"Is it our room?"
Translation:C'est notre chambre ?
No, the rule: [he/she/it + is + modified noun = c'est un/une + noun] is also valid in the interrogative and negative modes:
it is our room = c'est notre chambre
is it our room? = est-ce notre chambre ?
it is not room = ce n'est pas notre chambre
is it not our room? = n'est-ce pas notre chambre ?
What about Es-ce notre salle ? since salle is also room. There is no indication from the question that the question is about a bedroom.
You may have noticed how Duo can be binary. So, every translation should be back-translatable to the original sentence, in meaning of course, but also in style, register of speech, etc.
"the room, is it ours?" is what you get when you back translate your version, and it is another (more emphatic) way of asking the question.
However, in real life, what you suggest works, although it would be better with "cette" instead of "la". There is a kind of incompatibility between something specific and unique "la chambre" and a possessive pronoun. With "la chambre", you can identify it as "elle est à nous".
@StarryThresh your sentence souds a bit weird in french (I am a french native). You can say "Cette chambre, est-ce la notre ?" It will better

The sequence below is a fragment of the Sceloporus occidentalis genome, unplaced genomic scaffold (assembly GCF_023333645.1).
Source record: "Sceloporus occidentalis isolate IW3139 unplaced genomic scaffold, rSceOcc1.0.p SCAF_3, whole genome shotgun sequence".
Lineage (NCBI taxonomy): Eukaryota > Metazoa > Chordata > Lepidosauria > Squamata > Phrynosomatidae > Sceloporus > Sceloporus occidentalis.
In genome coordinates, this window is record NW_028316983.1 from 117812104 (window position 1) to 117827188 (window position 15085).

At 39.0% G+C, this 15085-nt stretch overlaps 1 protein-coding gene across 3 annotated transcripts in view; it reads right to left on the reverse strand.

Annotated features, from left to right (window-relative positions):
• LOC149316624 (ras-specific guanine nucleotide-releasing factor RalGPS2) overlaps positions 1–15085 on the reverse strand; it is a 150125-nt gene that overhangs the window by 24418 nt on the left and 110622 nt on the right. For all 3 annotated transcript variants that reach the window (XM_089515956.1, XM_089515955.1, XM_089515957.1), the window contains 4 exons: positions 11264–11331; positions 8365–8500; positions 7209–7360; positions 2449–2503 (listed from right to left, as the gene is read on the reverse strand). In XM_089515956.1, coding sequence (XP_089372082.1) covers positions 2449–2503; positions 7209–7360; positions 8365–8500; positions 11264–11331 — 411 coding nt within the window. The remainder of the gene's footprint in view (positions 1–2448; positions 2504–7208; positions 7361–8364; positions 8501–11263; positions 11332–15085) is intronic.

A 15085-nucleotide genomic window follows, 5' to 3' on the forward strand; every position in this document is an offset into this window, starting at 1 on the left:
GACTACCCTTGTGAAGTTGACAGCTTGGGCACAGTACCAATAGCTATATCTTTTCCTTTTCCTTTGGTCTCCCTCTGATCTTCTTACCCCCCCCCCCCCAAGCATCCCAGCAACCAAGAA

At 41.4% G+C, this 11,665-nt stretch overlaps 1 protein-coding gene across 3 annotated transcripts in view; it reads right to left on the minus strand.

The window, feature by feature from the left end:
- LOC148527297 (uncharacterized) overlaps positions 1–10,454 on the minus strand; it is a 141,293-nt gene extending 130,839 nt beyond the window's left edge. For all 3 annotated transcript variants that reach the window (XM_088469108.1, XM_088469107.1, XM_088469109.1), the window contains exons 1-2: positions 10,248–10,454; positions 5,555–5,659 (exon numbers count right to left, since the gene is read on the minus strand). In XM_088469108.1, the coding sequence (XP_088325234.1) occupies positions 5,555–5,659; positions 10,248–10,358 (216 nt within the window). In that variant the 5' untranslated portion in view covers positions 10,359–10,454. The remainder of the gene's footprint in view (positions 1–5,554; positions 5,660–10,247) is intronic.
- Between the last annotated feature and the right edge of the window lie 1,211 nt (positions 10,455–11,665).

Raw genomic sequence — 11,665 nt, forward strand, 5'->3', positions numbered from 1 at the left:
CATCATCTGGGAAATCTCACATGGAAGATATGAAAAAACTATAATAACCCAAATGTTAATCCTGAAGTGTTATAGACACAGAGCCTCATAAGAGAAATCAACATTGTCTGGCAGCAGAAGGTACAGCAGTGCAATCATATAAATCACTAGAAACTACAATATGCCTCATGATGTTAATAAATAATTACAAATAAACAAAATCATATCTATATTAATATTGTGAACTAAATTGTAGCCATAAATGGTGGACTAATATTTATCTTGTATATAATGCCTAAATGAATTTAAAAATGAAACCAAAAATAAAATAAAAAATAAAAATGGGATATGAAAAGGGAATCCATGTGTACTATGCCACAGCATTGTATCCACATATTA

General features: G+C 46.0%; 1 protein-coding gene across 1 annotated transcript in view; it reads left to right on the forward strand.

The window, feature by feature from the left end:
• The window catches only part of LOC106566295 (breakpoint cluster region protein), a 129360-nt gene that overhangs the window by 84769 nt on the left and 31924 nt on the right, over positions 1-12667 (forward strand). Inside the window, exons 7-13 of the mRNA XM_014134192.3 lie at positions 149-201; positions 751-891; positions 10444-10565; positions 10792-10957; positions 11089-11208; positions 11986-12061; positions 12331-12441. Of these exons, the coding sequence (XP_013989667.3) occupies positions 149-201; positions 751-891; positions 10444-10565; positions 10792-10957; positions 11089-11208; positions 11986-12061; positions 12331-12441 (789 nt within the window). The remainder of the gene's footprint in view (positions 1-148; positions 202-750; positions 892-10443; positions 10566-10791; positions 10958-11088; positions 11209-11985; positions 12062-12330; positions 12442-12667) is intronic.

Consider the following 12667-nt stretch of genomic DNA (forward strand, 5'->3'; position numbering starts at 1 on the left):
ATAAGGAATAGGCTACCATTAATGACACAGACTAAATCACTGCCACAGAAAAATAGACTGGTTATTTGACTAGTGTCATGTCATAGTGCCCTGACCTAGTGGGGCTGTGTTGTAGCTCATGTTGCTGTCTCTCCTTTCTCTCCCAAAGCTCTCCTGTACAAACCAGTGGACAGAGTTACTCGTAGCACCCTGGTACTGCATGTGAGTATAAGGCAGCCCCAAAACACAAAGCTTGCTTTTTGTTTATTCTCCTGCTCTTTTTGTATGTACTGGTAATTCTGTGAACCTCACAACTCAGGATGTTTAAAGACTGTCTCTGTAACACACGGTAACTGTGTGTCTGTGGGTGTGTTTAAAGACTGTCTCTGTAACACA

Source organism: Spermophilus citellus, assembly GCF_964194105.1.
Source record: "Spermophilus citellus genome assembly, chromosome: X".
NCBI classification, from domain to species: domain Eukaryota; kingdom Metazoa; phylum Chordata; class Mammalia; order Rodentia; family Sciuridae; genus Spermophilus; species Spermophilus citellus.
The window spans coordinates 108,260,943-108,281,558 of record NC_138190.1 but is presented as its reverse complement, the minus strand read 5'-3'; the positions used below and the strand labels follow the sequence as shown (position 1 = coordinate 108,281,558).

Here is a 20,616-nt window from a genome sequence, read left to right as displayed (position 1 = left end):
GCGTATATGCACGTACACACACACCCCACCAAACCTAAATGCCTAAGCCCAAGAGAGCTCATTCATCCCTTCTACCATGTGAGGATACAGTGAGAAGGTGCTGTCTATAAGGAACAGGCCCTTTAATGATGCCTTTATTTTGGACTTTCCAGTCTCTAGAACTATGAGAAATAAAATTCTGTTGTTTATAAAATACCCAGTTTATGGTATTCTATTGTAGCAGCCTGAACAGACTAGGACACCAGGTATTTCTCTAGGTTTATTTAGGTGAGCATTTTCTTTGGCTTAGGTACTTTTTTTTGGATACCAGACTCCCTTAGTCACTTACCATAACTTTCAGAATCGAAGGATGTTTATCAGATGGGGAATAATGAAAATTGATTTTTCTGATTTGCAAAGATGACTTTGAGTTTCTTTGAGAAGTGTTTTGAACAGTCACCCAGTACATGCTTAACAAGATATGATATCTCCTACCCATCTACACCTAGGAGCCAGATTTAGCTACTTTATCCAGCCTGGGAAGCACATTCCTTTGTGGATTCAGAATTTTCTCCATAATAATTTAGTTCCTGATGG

what is the difference between est-ce notre chambre and est-ce que notre chambre?
Here are the 3 alternative constructions for this question:
- formal: est-ce notre chambre ? (Verb-Subject inversion)
- standard: est-ce que c'est notre chambre (est-ce que = is it that)
- informal/in speech: c'est notre chambre ?
So: 'est-ce notre chambre' is accepted and 'est-ce que c'est notre chambre' is accepted, but not 'est-ce que notre chambre?'
You missed the verb in "est-ce que [...] notre chambre ?"
If you parse it out:
- formal: est-ce notre chambre ? = is it our room?
- standard: [est-ce que] c'est notre chambre ? = lit. [is it that] it is our room?
- informal: c'est notre chambre ? = it is our room?